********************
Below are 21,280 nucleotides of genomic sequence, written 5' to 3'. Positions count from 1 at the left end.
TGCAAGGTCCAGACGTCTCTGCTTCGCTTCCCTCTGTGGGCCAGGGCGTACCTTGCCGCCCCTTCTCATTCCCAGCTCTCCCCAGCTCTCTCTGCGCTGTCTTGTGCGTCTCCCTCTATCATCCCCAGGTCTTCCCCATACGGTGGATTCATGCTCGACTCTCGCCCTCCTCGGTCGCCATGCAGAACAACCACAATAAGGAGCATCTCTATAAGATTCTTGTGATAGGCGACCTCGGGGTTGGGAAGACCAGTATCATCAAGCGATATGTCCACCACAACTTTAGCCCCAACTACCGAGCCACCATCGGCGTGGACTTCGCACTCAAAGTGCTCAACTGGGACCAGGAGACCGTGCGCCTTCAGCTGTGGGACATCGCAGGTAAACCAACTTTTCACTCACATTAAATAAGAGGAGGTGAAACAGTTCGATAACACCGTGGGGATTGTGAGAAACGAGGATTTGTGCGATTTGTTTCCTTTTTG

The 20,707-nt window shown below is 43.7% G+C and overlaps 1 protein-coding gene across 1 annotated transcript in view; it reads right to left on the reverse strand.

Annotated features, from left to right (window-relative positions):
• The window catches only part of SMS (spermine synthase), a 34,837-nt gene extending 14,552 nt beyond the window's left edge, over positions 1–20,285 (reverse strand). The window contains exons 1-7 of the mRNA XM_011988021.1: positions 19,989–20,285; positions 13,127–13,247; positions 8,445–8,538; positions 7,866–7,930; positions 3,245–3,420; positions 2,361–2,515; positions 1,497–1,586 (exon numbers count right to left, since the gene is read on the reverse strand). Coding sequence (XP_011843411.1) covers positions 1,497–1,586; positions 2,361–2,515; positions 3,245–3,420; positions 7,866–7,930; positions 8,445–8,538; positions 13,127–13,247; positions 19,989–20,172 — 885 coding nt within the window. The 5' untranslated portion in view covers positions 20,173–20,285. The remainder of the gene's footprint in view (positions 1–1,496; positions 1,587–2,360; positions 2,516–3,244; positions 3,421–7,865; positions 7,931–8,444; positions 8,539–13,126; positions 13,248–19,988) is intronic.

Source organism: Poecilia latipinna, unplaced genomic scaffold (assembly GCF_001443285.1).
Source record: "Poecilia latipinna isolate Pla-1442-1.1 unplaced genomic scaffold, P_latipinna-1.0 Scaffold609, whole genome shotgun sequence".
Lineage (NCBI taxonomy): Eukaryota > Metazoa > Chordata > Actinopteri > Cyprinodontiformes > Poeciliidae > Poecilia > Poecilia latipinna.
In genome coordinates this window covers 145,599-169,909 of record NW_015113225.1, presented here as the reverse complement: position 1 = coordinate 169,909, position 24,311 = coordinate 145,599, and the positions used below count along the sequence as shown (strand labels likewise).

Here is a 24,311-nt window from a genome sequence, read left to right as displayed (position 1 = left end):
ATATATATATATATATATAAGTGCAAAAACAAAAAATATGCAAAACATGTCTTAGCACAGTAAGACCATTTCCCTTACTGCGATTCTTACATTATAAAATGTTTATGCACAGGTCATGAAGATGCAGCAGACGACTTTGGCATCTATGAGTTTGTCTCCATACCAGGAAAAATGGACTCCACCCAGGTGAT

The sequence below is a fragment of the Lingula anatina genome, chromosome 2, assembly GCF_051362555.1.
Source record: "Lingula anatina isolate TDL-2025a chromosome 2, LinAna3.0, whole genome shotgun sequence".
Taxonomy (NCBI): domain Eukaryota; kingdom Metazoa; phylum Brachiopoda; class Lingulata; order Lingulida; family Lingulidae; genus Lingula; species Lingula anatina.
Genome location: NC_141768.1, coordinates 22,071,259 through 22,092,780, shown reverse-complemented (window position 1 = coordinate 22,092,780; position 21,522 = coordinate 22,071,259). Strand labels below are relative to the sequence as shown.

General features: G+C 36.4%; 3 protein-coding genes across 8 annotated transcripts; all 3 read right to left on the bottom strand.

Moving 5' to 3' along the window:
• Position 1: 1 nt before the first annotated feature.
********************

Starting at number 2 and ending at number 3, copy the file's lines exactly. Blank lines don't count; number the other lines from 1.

TGCAAGGTCCAGACGTCTCTGCTTCGCTTCCCTCTGTGGGCCAGGGCGTACCTTGCCGCCCCTTCTCATTCCCAGCTCTCCCCAGCTCTCTCTGCGCTGTCTTGTGCGTCTCCCTCTATCATCCCCAGGTCTTCCCCATACGGTGGATTCATGCTCGACTCTCGCCCTCCTCGGTCGCCATGCAGAACAACCACAATAAGGAGCATCTCTATAAGATTCTTGTGATAGGCGACCTCGGGGTTGGGAAGACCAGTATCATCAAGCGATATGTCCACCACAACTTTAGCCCCAACTACCGAGCCACCATCGGCGTGGACTTCGCACTCAAAGTGCTCAACTGGGACCAGGAGACCGTGCGCCTTCAGCTGTGGGACATCGCAGGTAAACCAACTTTTCACTCACATTAAATAAGAGGAGGTGAAACAGTTCGATAACACCGTGGGGATTGTGAGAAACGAGGATTTGTGCGATTTGTTTCCTTTTTG

The 20,707-nt window shown below is 43.7% G+C and overlaps 1 protein-coding gene across 1 annotated transcript in view; it reads right to left on the reverse strand.